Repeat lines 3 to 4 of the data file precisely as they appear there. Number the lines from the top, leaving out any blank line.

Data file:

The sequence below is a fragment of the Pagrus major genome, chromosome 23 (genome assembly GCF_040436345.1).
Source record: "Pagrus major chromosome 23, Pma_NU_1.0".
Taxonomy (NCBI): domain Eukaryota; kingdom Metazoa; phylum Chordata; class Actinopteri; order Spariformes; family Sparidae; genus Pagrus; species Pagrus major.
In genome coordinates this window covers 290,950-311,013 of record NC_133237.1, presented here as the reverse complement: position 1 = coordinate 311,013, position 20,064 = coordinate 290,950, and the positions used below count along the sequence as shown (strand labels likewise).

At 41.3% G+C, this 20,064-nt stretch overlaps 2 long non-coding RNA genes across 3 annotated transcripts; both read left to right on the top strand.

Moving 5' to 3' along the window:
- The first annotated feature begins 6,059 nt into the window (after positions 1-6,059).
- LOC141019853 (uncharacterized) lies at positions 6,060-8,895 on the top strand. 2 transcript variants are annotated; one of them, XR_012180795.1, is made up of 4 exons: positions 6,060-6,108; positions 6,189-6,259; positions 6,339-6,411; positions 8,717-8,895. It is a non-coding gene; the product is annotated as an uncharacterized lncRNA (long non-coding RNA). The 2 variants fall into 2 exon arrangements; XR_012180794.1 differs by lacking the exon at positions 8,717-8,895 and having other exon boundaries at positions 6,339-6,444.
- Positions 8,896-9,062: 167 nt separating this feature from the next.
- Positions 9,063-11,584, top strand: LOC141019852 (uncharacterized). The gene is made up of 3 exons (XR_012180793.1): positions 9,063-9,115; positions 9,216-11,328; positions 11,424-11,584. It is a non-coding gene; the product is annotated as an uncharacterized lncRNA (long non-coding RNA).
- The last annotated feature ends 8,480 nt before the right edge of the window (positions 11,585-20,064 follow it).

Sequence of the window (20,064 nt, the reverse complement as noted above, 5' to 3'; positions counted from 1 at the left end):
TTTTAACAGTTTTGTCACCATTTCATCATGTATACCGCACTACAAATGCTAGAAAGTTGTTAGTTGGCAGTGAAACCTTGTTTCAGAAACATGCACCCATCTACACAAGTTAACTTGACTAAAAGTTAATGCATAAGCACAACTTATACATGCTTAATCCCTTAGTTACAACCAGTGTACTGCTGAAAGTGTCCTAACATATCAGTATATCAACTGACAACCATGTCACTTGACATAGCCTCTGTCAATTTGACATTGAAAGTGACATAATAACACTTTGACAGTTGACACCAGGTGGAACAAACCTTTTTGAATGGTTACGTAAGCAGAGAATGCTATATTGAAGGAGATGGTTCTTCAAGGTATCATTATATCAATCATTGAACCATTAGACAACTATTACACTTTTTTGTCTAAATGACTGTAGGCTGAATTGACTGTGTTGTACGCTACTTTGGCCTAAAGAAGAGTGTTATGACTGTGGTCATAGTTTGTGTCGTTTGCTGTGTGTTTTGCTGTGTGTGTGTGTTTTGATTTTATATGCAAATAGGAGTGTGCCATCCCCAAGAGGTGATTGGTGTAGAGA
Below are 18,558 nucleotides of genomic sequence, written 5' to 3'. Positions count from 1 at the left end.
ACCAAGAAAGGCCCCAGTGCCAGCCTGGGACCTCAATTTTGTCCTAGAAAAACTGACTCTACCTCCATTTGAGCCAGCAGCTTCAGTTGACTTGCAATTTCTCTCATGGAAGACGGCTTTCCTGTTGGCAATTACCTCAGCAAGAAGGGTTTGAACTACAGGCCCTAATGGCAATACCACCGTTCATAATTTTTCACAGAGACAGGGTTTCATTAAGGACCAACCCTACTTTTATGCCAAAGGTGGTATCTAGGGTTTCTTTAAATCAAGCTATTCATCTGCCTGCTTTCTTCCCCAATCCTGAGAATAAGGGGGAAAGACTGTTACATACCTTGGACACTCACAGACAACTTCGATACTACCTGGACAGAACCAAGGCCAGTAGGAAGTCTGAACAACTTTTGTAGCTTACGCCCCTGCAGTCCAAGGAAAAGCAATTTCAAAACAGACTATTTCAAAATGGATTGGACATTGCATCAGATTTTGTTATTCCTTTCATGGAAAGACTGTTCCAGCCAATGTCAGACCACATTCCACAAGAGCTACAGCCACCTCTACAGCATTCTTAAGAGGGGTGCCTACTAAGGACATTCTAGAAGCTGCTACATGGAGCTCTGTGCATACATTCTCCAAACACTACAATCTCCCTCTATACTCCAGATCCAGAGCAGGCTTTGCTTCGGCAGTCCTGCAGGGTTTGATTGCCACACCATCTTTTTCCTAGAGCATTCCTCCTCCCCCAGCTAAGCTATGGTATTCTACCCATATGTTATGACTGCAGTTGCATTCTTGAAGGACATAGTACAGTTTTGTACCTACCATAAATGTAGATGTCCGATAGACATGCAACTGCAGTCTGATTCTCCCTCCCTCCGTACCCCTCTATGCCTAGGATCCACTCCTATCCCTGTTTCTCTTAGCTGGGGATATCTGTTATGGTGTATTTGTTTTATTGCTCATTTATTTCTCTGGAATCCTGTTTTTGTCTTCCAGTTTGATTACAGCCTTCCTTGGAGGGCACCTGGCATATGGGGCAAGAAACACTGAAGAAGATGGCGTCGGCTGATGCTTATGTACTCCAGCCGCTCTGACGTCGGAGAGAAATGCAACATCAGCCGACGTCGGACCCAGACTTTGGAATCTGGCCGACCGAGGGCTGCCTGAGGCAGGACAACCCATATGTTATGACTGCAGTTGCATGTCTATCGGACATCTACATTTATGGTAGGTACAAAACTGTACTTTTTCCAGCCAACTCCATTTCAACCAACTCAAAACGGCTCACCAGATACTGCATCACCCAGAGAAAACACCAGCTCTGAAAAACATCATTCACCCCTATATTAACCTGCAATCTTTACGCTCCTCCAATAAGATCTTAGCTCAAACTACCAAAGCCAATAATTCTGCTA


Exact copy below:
Taxonomy (NCBI): domain Eukaryota; kingdom Metazoa; phylum Chordata; class Actinopteri; order Spariformes; family Sparidae; genus Pagrus; species Pagrus major.
In genome coordinates this window covers 290,950-311,013 of record NC_133237.1, presented here as the reverse complement: position 1 = coordinate 311,013, position 20,064 = coordinate 290,950, and the positions used below count along the sequence as shown (strand labels likewise).